About the Cambridge General English Exams (YLE, KET, PET, FCE, CAE, CPE)
The Cambridge General English Exams (FCE, CAE and CPE) are a series world-wide respected exams designed to help you measure and prove your progress in English. They can be used to prove your level of English for college or university, or to demonstrate your ability to an employer. You can search the Cambridge English recognition database at http://www.cambridgeenglish.org/recognition/ to find a current schools, universities or employer that recognises the Cambridge exams.
How to Learn English and prepare for Cambridge General English Exams
Decide how you want to learn! You may decide to take a course in a language school; you may study on your own ; or a combination of the two. The exams do change occasionally so ensure that any books or other materials you use are fully up-to-date with the latest syllabus.
Where to take Cambridge General English Exams?
Ideally speak to an EFL teacher at your local school or college – if you are in the UK you can find a list of many at the EnglishUK website (www.englishuk.com) – although organisations have to pay a registration fee so they are not all listed. There are many schools and colleges and other organisations which are excellent at teaching English but which will send you to an examination centre to do your exam – there are approximately 2,000 across the world. Go to http://www.cambridgeenglish.org/find-a-centre/ to find your nearest centre. Ideally your tutor will book the exam for you but you may need to book the exam at the exam centre yourself. The FCE, CAE and CPE exams take place several times a year – see dates for 2016 on the Cambridge English website for 2016 dates.
After your exam
After your exam, results are sent out about 6 weeks after the exam has taken place – you will receive a certificate with a Statement of Results (how you performed in each paper) and your grade A, B or C. They are sent to the examination centre who will then send them on to you or your college. You can also register for the online results service at http://www.cambridgeenglish.org/exams-and-qualifications/see-exam-results-online/
YLE (CEFR level Pre-A1, A1, A2) – Young Learners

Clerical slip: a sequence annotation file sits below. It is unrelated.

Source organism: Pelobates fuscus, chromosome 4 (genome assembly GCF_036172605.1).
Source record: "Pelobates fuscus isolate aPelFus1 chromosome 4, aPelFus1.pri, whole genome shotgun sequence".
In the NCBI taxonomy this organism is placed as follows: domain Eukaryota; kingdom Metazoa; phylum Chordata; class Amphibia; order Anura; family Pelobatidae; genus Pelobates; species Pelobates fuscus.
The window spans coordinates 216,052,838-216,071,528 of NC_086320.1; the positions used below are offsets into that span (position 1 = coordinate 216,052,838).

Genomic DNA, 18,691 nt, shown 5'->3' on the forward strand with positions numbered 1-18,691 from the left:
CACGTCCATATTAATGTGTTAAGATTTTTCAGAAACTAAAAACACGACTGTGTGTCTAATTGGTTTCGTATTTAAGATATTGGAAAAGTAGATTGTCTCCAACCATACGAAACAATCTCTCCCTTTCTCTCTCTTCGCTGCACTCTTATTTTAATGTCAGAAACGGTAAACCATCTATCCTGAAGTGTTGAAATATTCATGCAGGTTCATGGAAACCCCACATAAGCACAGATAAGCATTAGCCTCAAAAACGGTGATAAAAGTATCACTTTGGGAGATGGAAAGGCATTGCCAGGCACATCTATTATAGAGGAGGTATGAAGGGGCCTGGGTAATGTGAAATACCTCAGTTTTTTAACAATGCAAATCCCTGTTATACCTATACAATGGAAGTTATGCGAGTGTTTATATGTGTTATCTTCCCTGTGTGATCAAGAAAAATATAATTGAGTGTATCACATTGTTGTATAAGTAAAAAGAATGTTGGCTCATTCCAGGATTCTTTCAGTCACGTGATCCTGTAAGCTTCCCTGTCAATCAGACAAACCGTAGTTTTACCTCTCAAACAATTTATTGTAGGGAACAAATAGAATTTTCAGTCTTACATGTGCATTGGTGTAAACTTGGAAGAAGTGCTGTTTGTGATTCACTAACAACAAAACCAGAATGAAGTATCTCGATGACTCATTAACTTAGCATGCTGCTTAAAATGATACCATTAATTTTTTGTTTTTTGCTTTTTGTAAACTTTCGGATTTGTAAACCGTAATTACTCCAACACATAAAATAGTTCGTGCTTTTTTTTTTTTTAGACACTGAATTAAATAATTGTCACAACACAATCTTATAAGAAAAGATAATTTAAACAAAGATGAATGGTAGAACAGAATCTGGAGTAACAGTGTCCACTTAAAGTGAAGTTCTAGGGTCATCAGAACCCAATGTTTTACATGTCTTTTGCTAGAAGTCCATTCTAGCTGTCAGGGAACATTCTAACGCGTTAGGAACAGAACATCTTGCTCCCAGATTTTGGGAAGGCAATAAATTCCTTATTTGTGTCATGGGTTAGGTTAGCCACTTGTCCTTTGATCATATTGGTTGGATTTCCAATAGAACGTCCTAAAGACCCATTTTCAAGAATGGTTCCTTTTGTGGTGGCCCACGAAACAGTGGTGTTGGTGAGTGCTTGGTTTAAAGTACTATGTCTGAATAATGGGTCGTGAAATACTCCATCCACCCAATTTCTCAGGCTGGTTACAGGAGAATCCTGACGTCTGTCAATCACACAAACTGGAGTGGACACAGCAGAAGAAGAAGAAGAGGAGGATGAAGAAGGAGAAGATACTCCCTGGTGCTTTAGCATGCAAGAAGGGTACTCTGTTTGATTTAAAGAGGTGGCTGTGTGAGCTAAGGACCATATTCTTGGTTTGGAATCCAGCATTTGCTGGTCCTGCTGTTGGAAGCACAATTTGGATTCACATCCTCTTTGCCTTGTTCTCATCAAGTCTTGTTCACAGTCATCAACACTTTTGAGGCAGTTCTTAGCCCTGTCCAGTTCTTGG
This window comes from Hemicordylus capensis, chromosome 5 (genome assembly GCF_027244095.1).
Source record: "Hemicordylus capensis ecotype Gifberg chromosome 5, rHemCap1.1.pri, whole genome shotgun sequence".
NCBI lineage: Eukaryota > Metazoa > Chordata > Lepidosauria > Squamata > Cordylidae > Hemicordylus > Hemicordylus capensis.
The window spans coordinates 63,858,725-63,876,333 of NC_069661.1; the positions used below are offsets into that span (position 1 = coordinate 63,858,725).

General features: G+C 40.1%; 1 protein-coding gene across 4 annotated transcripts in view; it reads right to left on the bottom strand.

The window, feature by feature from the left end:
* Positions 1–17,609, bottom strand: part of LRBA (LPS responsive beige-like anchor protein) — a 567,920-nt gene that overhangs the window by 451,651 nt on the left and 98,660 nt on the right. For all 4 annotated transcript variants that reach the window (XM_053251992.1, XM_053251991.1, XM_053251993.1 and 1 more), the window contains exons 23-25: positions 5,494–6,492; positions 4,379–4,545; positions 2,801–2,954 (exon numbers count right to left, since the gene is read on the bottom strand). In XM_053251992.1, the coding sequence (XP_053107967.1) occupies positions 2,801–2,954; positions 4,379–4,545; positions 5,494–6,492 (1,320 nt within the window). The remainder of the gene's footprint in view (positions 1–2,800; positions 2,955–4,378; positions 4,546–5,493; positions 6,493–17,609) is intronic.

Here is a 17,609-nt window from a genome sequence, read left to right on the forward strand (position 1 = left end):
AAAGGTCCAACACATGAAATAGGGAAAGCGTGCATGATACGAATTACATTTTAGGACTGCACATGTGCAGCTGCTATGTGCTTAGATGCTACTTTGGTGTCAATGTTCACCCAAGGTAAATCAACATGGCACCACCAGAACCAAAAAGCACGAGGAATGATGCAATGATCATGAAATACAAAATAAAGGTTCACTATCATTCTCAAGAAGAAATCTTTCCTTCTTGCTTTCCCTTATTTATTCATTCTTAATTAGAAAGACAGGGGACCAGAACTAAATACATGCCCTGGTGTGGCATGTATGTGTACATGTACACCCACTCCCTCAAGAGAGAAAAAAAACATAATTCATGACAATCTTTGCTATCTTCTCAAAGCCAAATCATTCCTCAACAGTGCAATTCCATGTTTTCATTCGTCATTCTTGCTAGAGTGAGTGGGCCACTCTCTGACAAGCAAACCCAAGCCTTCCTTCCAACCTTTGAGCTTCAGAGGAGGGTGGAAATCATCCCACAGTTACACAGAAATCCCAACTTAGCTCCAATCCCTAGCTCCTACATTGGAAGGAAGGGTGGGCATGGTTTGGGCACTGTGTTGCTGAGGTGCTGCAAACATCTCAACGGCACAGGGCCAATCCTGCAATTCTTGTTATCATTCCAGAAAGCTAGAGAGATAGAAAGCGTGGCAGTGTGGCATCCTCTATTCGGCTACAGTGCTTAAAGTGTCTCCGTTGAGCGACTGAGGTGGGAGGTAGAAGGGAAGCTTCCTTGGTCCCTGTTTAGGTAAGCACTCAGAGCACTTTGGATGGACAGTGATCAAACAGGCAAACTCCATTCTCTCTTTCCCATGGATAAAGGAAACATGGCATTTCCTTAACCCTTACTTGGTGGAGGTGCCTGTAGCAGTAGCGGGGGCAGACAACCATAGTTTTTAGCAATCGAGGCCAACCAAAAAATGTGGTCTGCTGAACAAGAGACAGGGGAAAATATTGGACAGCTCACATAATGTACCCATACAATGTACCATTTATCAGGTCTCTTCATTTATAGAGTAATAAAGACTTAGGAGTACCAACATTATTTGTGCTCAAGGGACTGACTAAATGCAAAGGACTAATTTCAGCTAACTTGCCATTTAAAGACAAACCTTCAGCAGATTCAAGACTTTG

Cambridge describe YLE as ” a series of fun, motivating English language tests, aimed at children in primary and lower-secondary education. There are three activity-based tests – Starters, Movers and Flyers. This gives students a clear path to improve in English.”
KET (CEFR level A2) – Key
KET is designed to show that you can use everyday English at a very basic level. There is a 70 minute Reading and Writing paper (50%), a 30 minute Listening Paper (25%) and a 8-10 minute Speaking test with a tutor (25%)
PET (CEFR level B1) – Preliminary
PET is designed to show that a you have mastered the basics of English. There is a 90 minute Reading and Writing paper (50%), a 36 minute Listening Paper (25%) and a 10-12 minute Speaking test with a tutor (25%)
The FCE (CEFR level B2)
There are four separate papers: Reading and Use of English (40%), Writing (20%), Listening (20%) and Speaking (20%). You need approximately (these do change slightly each exam, equivalent CEFR levels are given in brackets) 180-190 for a grade A (C1), 173-179 for a grade B (B2), 160-172 for a grade C (B2), and 140-159 is equivalent to B1.
The CAE (CEFR level C1)
There are four separate papers: Reading and Use of English (40%), Writing (20%), Listening (20%) and Speaking (20%). You need approximately (these do change slightly each exam) 220-230 for a grade A (C2), 213-219 for a grade B (C2), 200-212 for a grade C (C2), and 180-199 is equivalent to C1.
The CPE (CEFR level C2)
The CPE is Cambridge’s highest level of English qualification which aims to prove that you are a highly competent speaker of English. If for example you wish to apply to an English speaking university (applies to all UK universities) they will ask you for evidence of competence in English, in addition to their specific course requirements. Most accept CPE as this evidence including for example on a postgraduate or PhD programme and may ask for a B or even an A grade depending on the degree course. It can also help you get a job in an English speaking country. Proficiency demonstrates language proficiency at Level C2 of the Common European Framework of Reference for Languages (CEFR). See http://www.cambridgeenglish.org/recognition/ for more information.
The CPE has set texts? The set texts for January 2016 – December 2016 are Penelope Lively: Family Album and F. Scott Fitzgerald: The Great Gatsby.
Some Cambridge Links